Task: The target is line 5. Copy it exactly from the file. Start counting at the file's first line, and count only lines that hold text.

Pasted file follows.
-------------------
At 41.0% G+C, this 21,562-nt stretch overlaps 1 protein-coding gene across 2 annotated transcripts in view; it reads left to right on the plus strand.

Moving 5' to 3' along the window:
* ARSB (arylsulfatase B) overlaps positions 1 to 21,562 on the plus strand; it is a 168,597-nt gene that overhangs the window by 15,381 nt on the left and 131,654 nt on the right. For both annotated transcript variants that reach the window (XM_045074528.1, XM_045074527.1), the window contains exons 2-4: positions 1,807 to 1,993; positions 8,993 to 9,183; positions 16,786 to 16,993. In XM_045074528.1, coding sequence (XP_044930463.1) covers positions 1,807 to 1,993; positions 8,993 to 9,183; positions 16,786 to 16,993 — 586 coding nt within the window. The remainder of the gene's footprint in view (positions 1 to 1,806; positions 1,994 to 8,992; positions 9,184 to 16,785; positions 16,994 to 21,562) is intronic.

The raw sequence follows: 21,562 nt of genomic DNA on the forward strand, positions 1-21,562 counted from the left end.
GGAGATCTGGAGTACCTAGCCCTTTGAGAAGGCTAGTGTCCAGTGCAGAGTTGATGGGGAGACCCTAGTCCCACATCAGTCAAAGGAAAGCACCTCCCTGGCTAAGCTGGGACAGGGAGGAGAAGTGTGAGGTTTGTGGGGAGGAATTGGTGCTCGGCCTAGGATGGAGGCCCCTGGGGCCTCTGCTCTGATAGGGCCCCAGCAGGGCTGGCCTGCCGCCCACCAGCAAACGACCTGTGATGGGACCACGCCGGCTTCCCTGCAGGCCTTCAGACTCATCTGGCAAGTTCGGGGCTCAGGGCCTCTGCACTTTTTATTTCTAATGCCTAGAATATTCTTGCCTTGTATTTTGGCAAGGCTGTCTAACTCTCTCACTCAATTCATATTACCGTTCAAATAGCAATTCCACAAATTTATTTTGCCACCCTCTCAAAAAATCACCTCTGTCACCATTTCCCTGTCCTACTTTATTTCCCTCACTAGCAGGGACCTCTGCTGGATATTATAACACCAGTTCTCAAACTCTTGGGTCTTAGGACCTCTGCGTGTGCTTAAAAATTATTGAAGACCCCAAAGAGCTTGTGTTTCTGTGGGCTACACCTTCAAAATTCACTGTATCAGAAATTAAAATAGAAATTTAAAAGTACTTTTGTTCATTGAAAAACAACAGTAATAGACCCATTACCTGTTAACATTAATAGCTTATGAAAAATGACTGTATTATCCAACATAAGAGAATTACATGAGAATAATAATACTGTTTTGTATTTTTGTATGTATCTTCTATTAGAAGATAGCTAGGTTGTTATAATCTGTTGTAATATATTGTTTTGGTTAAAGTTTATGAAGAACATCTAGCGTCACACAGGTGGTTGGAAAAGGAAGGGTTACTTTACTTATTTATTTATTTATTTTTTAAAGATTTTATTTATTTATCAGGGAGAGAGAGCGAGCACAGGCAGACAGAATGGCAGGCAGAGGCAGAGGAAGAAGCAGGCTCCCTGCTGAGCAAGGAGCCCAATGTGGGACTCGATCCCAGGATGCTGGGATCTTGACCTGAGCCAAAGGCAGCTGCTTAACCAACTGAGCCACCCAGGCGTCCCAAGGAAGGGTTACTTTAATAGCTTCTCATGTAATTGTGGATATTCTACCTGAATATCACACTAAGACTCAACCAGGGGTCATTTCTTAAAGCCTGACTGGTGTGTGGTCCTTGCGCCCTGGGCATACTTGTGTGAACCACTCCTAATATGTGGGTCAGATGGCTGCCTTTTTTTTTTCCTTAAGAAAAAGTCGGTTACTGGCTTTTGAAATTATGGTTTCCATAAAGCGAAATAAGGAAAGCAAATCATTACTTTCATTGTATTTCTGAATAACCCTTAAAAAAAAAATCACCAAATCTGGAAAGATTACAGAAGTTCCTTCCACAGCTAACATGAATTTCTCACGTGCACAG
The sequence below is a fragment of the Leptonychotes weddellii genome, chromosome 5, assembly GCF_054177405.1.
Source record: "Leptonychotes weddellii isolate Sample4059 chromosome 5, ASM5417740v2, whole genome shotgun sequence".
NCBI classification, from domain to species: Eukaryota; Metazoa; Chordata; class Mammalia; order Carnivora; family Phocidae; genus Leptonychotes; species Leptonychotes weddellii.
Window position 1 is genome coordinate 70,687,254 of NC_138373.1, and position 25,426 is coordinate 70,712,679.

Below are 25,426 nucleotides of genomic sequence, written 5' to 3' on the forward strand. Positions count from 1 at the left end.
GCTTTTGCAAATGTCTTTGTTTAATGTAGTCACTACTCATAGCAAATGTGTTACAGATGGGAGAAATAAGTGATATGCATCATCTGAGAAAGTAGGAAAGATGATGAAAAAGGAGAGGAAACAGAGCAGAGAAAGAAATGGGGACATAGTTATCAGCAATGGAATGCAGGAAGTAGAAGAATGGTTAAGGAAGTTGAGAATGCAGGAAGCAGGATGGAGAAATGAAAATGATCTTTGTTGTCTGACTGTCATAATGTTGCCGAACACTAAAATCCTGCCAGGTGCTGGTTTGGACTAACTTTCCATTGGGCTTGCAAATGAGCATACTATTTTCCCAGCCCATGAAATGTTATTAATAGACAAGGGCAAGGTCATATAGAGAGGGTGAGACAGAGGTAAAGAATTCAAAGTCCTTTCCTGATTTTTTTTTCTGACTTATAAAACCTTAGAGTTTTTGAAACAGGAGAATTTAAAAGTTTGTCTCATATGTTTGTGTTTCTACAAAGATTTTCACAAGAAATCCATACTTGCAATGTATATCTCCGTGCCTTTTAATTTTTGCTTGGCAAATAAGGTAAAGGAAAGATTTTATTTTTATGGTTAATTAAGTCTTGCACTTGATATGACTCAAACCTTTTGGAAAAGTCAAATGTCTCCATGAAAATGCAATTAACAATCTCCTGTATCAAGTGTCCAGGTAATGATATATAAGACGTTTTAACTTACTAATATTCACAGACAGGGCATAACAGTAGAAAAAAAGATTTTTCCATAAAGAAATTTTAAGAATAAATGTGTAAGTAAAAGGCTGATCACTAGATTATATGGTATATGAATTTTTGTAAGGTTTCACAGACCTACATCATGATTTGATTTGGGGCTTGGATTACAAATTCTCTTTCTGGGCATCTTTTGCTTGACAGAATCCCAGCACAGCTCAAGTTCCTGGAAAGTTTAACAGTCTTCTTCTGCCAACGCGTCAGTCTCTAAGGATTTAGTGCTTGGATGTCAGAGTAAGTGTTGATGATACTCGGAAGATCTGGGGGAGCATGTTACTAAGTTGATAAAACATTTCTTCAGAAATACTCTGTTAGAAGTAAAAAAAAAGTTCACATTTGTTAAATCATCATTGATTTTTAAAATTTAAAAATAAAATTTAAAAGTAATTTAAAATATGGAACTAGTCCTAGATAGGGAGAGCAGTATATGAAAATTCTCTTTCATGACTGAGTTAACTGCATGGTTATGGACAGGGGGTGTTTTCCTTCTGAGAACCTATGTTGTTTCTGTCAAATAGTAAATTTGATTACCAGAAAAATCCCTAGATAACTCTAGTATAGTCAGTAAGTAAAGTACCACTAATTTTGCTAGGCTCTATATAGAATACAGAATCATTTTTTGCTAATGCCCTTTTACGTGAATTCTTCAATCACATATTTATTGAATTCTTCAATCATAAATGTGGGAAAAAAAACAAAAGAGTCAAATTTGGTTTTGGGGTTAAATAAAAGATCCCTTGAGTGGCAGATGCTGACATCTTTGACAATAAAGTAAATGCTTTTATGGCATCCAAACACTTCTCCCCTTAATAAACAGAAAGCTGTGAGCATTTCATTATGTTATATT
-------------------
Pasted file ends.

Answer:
GGAGATCTGGAGTACCTAGCCCTTTGAGAAGGCTAGTGTCCAGTGCAGAGTTGATGGGGAGACCCTAGTCCCACATCAGTCAAAGGAAAGCACCTCCCTGGCTAAGCTGGGACAGGGAGGAGAAGTGTGAGGTTTGTGGGGAGGAATTGGTGCTCGGCCTAGGATGGAGGCCCCTGGGGCCTCTGCTCTGATAGGGCCCCAGCAGGGCTGGCCTGCCGCCCACCAGCAAACGACCTGTGATGGGACCACGCCGGCTTCCCTGCAGGCCTTCAGACTCATCTGGCAAGTTCGGGGCTCAGGGCCTCTGCACTTTTTATTTCTAATGCCTAGAATATTCTTGCCTTGTATTTTGGCAAGGCTGTCTAACTCTCTCACTCAATTCATATTACCGTTCAAATAGCAATTCCACAAATTTATTTTGCCACCCTCTCAAAAAATCACCTCTGTCACCATTTCCCTGTCCTACTTTATTTCCCTCACTAGCAGGGACCTCTGCTGGATATTATAACACCAGTTCTCAAACTCTTGGGTCTTAGGACCTCTGCGTGTGCTTAAAAATTATTGAAGACCCCAAAGAGCTTGTGTTTCTGTGGGCTACACCTTCAAAATTCACTGTATCAGAAATTAAAATAGAAATTTAAAAGTACTTTTGTTCATTGAAAAACAACAGTAATAGACCCATTACCTGTTAACATTAATAGCTTATGAAAAATGACTGTATTATCCAACATAAGAGAATTACATGAGAATAATAATACTGTTTTGTATTTTTGTATGTATCTTCTATTAGAAGATAGCTAGGTTGTTATAATCTGTTGTAATATATTGTTTTGGTTAAAGTTTATGAAGAACATCTAGCGTCACACAGGTGGTTGGAAAAGGAAGGGTTACTTTACTTATTTATTTATTTATTTTTTAAAGATTTTATTTATTTATCAGGGAGAGAGAGCGAGCACAGGCAGACAGAATGGCAGGCAGAGGCAGAGGAAGAAGCAGGCTCCCTGCTGAGCAAGGAGCCCAATGTGGGACTCGATCCCAGGATGCTGGGATCTTGACCTGAGCCAAAGGCAGCTGCTTAACCAACTGAGCCACCCAGGCGTCCCAAGGAAGGGTTACTTTAATAGCTTCTCATGTAATTGTGGATATTCTACCTGAATATCACACTAAGACTCAACCAGGGGTCATTTCTTAAAGCCTGACTGGTGTGTGGTCCTTGCGCCCTGGGCATACTTGTGTGAACCACTCCTAATATGTGGGTCAGATGGCTGCCTTTTTTTTTTCCTTAAGAAAAAGTCGGTTACTGGCTTTTGAAATTATGGTTTCCATAAAGCGAAATAAGGAAAGCAAATCATTACTTTCATTGTATTTCTGAATAACCCTTAAAAAAAAAATCACCAAATCTGGAAAGATTACAGAAGTTCCTTCCACAGCTAACATGAATTTCTCACGTGCACAG